Designed by structural engineers. Load and puncture testing is done in the structural engineering lab at the University of Washington. Also real world testing including:

Implosion Simulated building collapse
24,000 pound "hammer" Vehicles Dropped from cranes
A car crusher Active shooter simulations

University of Washington Testing

A series of tests were conducted at the University of Washington to determine loading and penetration capacities of the LifeGuard product line.

A typical session involves testing slight variations on test units to improve upon performance

The testing facility has a five story press called "The Baldwin". This press has the capability to compress approximately 2.6 million pounds. It is one of the largest in the world and one of only a handful powerful enough to test LifeGuards.

Despite its massive size. The Baldwin actually flexes when testing LifeGuards. The thick steel plate on the concrete base curves upward slightly as the test units are pressed down into it.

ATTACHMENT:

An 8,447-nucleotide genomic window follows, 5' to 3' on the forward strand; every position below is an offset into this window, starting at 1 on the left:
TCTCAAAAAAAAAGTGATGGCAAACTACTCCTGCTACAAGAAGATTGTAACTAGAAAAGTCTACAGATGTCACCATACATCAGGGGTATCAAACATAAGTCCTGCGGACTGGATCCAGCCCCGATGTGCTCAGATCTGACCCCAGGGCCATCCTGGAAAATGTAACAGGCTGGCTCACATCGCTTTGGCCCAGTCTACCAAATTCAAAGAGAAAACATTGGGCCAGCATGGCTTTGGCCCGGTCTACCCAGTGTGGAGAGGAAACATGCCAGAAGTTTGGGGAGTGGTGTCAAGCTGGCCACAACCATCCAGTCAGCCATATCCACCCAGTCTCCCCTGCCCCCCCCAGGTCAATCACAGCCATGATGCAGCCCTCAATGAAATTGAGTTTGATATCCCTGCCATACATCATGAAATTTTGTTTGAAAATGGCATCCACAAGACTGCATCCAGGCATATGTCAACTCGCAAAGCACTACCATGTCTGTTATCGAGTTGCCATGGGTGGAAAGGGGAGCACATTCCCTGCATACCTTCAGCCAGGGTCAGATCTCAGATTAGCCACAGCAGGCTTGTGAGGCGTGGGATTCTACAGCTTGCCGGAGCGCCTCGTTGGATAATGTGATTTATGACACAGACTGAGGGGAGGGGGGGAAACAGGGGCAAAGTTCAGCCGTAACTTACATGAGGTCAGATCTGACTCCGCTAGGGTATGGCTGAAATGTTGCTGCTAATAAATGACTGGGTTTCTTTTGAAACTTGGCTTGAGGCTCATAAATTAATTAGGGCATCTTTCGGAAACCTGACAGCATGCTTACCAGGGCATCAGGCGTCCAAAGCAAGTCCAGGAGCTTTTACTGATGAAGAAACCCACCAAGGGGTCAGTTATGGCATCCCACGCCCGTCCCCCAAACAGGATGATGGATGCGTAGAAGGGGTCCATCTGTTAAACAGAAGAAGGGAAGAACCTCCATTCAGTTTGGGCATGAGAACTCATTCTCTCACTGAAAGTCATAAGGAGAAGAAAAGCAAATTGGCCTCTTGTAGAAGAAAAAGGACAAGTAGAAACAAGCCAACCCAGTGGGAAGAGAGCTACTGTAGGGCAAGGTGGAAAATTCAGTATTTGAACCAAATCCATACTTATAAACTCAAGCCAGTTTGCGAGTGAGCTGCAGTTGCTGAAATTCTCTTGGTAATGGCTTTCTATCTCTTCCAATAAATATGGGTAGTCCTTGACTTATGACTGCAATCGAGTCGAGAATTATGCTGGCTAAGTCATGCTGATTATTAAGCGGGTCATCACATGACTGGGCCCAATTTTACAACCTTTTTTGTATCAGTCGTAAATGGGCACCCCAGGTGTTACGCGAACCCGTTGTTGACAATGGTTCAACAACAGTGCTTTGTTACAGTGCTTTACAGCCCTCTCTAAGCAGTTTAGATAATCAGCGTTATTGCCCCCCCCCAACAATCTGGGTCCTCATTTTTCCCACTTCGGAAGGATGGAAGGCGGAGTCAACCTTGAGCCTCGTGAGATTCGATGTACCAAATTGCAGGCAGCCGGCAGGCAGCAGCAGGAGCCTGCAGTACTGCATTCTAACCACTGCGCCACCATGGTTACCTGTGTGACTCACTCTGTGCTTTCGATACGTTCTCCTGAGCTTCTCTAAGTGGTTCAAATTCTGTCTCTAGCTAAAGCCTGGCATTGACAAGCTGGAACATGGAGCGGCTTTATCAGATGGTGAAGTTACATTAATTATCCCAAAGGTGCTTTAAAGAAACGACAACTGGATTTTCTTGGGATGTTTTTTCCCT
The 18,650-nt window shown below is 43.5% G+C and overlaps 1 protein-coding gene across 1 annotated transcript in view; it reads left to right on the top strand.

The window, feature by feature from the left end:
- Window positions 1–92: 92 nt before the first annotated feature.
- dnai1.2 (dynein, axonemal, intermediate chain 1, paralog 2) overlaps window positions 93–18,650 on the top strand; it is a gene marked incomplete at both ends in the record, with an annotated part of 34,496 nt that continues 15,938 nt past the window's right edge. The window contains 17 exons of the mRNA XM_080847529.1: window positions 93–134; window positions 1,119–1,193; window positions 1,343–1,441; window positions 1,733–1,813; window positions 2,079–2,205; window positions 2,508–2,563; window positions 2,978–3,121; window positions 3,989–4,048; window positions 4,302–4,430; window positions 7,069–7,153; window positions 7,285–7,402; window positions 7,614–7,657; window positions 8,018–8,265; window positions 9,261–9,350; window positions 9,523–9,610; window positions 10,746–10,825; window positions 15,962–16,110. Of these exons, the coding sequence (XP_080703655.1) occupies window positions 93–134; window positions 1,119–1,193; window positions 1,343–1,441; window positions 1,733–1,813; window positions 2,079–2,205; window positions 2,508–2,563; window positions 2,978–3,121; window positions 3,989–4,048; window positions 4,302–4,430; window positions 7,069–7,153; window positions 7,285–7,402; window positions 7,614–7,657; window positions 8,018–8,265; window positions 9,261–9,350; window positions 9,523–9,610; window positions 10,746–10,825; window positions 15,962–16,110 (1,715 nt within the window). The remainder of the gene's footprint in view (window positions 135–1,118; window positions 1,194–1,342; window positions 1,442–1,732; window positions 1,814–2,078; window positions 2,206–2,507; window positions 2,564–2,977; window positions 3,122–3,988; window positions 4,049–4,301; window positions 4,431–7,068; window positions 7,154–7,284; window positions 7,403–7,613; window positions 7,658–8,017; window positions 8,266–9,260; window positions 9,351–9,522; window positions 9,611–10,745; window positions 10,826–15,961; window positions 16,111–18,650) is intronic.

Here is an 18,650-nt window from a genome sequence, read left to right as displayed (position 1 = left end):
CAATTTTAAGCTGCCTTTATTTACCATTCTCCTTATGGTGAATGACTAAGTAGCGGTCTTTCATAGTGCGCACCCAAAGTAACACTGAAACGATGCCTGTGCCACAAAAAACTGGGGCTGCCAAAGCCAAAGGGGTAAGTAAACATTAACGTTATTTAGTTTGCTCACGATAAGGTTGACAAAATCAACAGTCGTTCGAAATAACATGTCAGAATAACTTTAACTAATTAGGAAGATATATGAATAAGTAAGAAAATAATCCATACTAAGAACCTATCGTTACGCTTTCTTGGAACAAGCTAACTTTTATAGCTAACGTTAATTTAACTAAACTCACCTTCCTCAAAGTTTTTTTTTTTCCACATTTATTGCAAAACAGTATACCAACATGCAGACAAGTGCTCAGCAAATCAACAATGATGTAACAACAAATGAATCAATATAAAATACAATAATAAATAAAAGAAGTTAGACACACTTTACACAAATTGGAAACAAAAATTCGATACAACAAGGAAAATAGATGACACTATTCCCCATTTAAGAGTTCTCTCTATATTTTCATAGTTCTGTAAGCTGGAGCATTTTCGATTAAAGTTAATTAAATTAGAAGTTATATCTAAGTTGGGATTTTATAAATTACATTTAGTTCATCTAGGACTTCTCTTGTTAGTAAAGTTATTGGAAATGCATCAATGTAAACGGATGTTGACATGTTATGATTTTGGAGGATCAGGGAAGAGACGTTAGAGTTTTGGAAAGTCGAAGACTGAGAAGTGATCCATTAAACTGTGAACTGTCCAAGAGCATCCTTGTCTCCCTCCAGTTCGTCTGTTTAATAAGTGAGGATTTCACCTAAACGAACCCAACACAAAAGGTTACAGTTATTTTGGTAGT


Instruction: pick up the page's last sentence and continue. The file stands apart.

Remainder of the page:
The test units you see here are the same size as the kneehole on our largest units, the ED-76. They are less than half of the strength of a full-size unit.

How Did They Perform ?

The Maximum Strength Test:

The Baldwin was configured and the loads were dialed up.
Test unit #4 was ready. Based on past experience, the load was set to 800,000 pounds.
The results for test unit #4 = 782,000 pounds

The Point Load Test:

Another test unit was placed for testing. The purpose of this test was to test a point load on the weakest section of a new design. The weakest location is in the centre of the longest horizontal beam.
The results for point loading = 291,000 pounds

Actual Field Testing Video from the Oak Knoll Hospital Implosion